In the shadow of tragedy, principals battle underage drinking

Kate Ryan,

WASHINGTON – While some kids may be getting mixed messages about the dangers of underage drinking at home, area officials and educators want to ensure the right message is communicated loud and clear.

A Frederick County judge sitting in on a case in Rockville, Md. touched on the issue Thursday as she sentenced 20-year-old Kevin Coffay for the deaths of three friends, which happened after they’d all attended parties where alcohol was served.

The judge noted that parents sometimes seem to “empower” kids to drink, believing they can keep their children safe by allowing them to drink at parties at home.

At Walt Whitman High School in Rockville, Principal Alan Goodwin says he tries to communicate clearly to students: Underage drinking is not legal, and it will result in some kind of disciplinary measure.

“If my students are cited for drinking, I try to have them suffer some consequence,” he says.

For example, after as many as 35 students were cited for alcohol possession at an off-campus party last month, Goodwin learned the identities of a number of them and suspended some from extracurricular activities. But Goodwin says it’s not about the discipline.

“I love my students, they know that, and I’ve tried different ways to keep them safe,” he says.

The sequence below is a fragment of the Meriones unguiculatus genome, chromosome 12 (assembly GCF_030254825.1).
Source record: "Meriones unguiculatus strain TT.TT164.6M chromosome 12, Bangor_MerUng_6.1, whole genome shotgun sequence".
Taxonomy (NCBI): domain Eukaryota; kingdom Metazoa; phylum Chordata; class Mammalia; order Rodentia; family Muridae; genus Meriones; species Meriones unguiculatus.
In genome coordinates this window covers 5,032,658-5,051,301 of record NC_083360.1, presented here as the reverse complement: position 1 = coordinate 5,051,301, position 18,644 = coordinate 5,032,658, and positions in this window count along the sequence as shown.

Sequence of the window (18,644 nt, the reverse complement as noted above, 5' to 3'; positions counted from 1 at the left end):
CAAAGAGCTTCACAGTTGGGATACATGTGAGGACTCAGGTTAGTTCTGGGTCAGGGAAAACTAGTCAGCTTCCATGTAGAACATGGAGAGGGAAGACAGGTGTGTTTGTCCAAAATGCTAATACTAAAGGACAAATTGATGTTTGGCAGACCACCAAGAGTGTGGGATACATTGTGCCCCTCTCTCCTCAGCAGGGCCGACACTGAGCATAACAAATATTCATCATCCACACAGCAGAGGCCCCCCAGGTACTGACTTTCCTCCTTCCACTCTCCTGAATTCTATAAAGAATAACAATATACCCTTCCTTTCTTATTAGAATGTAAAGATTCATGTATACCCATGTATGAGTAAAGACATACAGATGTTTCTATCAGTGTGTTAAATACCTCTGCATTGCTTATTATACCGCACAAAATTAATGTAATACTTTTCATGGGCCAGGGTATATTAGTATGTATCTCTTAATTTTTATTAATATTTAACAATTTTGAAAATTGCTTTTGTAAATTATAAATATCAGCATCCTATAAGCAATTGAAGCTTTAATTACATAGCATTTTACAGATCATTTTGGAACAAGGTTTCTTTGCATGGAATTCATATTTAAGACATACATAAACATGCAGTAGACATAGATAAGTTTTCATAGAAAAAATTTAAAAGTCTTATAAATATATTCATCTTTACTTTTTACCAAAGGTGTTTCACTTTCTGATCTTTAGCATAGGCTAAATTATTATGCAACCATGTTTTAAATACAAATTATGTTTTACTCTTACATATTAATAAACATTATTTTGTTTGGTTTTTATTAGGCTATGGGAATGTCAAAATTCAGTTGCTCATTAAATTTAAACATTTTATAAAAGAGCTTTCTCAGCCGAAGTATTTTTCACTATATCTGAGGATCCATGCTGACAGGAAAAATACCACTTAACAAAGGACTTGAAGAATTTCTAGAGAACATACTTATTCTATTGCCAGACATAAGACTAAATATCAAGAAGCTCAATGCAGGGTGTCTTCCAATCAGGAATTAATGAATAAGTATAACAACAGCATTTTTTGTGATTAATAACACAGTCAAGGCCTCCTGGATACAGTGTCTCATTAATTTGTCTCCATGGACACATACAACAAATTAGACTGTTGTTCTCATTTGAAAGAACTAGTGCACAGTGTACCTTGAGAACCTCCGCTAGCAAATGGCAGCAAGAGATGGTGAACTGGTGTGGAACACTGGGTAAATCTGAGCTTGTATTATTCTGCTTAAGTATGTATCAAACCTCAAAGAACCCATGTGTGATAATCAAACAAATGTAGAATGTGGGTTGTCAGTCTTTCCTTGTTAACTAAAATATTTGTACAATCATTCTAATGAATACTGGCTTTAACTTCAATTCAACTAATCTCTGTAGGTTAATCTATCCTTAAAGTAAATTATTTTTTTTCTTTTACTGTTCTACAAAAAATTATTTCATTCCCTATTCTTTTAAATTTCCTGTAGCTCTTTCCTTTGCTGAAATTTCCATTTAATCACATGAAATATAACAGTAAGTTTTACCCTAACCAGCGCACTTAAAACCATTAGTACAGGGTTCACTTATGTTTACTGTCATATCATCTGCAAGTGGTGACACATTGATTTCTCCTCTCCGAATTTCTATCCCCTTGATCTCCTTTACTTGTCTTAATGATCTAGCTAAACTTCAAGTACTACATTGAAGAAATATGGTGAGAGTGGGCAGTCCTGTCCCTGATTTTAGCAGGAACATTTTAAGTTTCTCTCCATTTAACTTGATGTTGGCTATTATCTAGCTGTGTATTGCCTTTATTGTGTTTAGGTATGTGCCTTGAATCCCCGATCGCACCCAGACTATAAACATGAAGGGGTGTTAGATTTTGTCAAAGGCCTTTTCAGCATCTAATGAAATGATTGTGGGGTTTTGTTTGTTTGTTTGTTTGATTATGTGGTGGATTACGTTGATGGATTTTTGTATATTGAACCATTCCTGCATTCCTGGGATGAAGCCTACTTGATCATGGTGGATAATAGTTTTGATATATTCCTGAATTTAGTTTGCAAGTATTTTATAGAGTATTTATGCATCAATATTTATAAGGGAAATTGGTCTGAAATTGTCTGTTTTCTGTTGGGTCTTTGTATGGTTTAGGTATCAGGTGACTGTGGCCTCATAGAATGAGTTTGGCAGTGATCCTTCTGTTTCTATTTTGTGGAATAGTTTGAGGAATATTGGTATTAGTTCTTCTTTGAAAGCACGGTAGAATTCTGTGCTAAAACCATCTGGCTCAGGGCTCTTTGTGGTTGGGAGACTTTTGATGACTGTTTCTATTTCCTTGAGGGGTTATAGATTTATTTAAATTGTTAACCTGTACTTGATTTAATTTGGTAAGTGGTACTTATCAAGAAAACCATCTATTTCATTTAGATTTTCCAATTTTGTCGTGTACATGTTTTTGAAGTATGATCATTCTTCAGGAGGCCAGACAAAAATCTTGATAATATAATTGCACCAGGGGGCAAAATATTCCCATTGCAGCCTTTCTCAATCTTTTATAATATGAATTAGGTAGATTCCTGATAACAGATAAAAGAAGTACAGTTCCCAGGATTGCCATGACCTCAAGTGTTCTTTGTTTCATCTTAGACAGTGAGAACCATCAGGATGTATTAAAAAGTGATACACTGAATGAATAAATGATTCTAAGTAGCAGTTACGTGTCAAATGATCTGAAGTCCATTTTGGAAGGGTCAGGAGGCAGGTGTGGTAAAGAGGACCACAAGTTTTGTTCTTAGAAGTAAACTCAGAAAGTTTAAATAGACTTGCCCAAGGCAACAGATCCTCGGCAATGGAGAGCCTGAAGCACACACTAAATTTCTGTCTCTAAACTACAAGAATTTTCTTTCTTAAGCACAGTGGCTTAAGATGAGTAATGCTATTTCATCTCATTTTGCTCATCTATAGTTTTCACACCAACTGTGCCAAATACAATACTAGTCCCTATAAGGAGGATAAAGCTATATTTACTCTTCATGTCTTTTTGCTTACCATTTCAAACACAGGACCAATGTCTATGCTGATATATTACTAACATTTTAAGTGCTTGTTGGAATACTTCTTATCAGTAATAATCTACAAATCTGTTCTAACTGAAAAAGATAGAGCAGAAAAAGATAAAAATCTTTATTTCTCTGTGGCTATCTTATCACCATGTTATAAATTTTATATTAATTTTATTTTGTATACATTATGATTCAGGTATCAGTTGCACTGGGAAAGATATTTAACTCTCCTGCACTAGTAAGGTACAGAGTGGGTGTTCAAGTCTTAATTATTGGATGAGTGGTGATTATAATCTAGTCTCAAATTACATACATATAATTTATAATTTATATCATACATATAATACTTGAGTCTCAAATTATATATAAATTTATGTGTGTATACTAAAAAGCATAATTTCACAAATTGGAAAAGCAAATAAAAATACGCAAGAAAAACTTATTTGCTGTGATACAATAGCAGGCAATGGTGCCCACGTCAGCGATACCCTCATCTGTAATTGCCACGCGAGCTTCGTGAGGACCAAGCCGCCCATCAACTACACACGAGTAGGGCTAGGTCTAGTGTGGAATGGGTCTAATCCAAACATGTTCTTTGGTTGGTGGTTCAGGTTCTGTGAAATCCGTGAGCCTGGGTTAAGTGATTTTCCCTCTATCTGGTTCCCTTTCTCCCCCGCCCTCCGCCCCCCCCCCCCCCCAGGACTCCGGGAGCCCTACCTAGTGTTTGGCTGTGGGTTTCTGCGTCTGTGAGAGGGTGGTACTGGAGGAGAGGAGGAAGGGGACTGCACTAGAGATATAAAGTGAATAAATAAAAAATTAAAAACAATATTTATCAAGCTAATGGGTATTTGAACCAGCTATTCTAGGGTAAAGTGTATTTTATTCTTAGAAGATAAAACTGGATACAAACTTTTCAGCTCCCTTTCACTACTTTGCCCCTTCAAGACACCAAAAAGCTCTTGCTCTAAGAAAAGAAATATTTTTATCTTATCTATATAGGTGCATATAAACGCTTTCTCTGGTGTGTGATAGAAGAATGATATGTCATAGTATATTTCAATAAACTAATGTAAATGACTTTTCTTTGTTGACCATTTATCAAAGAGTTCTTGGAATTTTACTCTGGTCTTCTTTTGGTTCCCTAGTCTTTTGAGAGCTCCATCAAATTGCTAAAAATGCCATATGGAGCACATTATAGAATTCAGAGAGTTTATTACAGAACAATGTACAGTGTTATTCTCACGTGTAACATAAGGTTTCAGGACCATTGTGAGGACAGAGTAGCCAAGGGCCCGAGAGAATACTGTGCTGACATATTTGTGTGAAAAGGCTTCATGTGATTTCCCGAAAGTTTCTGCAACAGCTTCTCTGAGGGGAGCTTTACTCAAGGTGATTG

And how do parents feel? Goodwin says reactions can be mixed.

“The parent will support a rule until it affects their own child, and then they don’t want to support it,” he says.

Still, he says most parents do.

“Parents, I think, are almost at their wits’ end,” Goodwin says. “They try to exercise vigilance over their children, and children still manage to make bad decisions.”

Some of those decisions have been on display during Montgomery County’s holiday drunken driving enforcement period, which runs through Saturday. Montgomery County police responded to 22 complaints about parties involving underage drinking, Capt. Thomas Didone says.

Police also issued 239 citations of alcohol possession by minors, and arrested six drivers who were underage and had been drinking.

Didone says he’s pleased that in two recent cases, judges in Montgomery County issued stiff sentences in drunken driving cases, both of which involved drivers who were responsible for deaths and fled the scene. The most recent was Coffay’s case in Rockville, in which three students that attended Magruder High School were killed.

Eighteen-year-old Haeley Maguire was days away from walking across the stage to collect her diploma. Spencer Datt, 18, and John Hoover, 20, were both Magruder graduates.

“We have an uphill battle and we have to change our strategies,” Magruder principal Lee Evans says of the fight against underage drinking.

Evans says kids need to be told what they should be doing, not just what they shouldn’t do. He says his school is working with the community on ways to provide more activities for kids and to steer them away from experimenting with alcohol.

He also says parents cannot allow kids to drink in their homes.

“We cannot do that,” he says. “It’s a window of vulnerability…and we have to close that window.”

Goodwin also says middle school isn’t too early to talk to kids about making safe decisions. In Loudoun County, a group of six students at J. Michael Lunsford Middle School brought alcohol to the school and drank before classes.

The incident was discovered when one student went to the office complaining of feeling sick. The county sheriff’s office is investigating.

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(Copyright 2012 by WTOP. All Rights Reserved.)

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